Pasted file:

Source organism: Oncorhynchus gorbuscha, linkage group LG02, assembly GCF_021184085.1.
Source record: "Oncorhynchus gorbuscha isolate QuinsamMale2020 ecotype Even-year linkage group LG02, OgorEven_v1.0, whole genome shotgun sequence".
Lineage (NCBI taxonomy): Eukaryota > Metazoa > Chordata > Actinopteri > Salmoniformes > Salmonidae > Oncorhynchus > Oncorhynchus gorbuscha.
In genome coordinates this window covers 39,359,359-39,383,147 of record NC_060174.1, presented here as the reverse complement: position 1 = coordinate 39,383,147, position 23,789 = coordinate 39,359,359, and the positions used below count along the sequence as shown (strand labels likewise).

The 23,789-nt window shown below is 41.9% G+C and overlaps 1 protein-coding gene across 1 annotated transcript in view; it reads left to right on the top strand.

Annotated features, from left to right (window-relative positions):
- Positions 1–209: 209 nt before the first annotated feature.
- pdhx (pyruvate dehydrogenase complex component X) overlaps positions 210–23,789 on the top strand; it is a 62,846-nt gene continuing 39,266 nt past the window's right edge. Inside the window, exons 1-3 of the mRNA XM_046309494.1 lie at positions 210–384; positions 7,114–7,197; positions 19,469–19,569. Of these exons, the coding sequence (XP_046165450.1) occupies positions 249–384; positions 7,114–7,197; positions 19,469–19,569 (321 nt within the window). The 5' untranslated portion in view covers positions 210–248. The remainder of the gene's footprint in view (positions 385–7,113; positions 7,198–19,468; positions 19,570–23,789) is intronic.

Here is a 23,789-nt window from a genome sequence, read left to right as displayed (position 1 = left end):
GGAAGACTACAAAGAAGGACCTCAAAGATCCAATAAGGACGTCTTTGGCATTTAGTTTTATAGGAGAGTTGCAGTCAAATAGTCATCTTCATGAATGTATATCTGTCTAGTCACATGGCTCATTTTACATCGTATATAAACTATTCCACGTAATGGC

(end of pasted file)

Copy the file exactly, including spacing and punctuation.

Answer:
Source organism: Oncorhynchus gorbuscha, linkage group LG02, assembly GCF_021184085.1.
Source record: "Oncorhynchus gorbuscha isolate QuinsamMale2020 ecotype Even-year linkage group LG02, OgorEven_v1.0, whole genome shotgun sequence".
Lineage (NCBI taxonomy): Eukaryota > Metazoa > Chordata > Actinopteri > Salmoniformes > Salmonidae > Oncorhynchus > Oncorhynchus gorbuscha.
In genome coordinates this window covers 39,359,359-39,383,147 of record NC_060174.1, presented here as the reverse complement: position 1 = coordinate 39,383,147, position 23,789 = coordinate 39,359,359, and the positions used below count along the sequence as shown (strand labels likewise).

The 23,789-nt window shown below is 41.9% G+C and overlaps 1 protein-coding gene across 1 annotated transcript in view; it reads left to right on the top strand.

Annotated features, from left to right (window-relative positions):
- Positions 1–209: 209 nt before the first annotated feature.
- pdhx (pyruvate dehydrogenase complex component X) overlaps positions 210–23,789 on the top strand; it is a 62,846-nt gene continuing 39,266 nt past the window's right edge. Inside the window, exons 1-3 of the mRNA XM_046309494.1 lie at positions 210–384; positions 7,114–7,197; positions 19,469–19,569. Of these exons, the coding sequence (XP_046165450.1) occupies positions 249–384; positions 7,114–7,197; positions 19,469–19,569 (321 nt within the window). The 5' untranslated portion in view covers positions 210–248. The remainder of the gene's footprint in view (positions 385–7,113; positions 7,198–19,468; positions 19,570–23,789) is intronic.

Here is a 23,789-nt window from a genome sequence, read left to right as displayed (position 1 = left end):
GGAAGACTACAAAGAAGGACCTCAAAGATCCAATAAGGACGTCTTTGGCATTTAGTTTTATAGGAGAGTTGCAGTCAAATAGTCATCTTCATGAATGTATATCTGTCTAGTCACATGGCTCATTTTACATCGTATATAAACTATTCCACGTAATGGC